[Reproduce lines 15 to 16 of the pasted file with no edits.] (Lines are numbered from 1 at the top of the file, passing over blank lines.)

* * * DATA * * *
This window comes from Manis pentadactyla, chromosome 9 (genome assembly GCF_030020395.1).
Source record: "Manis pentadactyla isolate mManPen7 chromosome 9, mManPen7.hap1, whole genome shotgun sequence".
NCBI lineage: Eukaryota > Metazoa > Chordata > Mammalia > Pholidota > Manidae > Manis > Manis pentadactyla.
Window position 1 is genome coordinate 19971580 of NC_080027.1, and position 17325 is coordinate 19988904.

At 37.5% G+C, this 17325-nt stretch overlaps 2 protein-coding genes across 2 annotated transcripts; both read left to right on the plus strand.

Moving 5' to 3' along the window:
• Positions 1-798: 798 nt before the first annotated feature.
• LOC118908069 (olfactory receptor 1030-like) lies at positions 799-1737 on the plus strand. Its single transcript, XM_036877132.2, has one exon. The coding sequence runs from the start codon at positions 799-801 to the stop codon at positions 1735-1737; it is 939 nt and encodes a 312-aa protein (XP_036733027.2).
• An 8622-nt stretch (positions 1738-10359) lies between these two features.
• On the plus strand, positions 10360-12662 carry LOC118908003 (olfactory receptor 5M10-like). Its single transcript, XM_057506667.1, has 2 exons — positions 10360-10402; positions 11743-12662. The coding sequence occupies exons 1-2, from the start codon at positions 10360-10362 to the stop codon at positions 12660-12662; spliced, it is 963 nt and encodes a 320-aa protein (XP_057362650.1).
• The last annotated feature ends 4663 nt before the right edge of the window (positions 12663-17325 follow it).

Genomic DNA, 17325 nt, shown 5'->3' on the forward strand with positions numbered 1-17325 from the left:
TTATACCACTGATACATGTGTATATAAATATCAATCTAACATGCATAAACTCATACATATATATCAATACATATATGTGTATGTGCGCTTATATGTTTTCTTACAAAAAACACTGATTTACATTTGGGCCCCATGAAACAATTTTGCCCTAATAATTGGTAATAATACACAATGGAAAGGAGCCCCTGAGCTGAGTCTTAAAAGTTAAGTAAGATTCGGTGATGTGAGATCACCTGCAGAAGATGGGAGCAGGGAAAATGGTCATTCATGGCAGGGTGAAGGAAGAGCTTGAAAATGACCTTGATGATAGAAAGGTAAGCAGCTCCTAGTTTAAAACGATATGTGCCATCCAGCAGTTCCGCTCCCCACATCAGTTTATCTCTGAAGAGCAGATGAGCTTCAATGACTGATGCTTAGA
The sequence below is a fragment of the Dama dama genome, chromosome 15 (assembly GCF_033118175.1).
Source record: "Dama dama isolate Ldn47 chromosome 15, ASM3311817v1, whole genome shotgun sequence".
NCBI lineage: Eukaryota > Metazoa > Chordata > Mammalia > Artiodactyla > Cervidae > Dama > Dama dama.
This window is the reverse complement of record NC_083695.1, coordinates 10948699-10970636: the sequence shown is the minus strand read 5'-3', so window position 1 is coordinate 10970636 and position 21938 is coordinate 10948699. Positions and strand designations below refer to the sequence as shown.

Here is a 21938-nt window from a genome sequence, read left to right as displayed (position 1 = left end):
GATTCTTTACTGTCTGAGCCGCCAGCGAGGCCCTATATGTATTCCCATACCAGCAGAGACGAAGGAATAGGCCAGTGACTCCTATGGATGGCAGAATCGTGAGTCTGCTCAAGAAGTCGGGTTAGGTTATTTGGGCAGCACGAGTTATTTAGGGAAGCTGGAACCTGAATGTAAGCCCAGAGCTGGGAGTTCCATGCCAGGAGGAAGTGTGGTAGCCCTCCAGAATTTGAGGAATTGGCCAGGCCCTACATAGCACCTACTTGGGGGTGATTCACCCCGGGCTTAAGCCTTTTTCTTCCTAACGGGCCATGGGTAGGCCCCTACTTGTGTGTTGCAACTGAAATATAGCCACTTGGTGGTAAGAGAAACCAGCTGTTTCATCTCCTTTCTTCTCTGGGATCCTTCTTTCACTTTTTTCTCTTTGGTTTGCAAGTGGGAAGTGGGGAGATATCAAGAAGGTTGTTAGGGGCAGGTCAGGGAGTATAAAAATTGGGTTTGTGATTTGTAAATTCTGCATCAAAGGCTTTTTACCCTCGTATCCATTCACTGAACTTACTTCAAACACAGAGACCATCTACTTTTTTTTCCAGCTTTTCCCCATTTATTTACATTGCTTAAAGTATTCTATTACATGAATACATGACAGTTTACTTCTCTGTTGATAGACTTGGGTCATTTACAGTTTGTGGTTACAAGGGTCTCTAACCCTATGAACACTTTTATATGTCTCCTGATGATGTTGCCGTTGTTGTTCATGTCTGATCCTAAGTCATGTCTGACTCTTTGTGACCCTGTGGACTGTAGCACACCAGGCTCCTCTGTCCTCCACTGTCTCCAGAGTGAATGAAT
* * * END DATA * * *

Source record: "Dama dama isolate Ldn47 chromosome 15, ASM3311817v1, whole genome shotgun sequence".
NCBI lineage: Eukaryota > Metazoa > Chordata > Mammalia > Artiodactyla > Cervidae > Dama > Dama dama.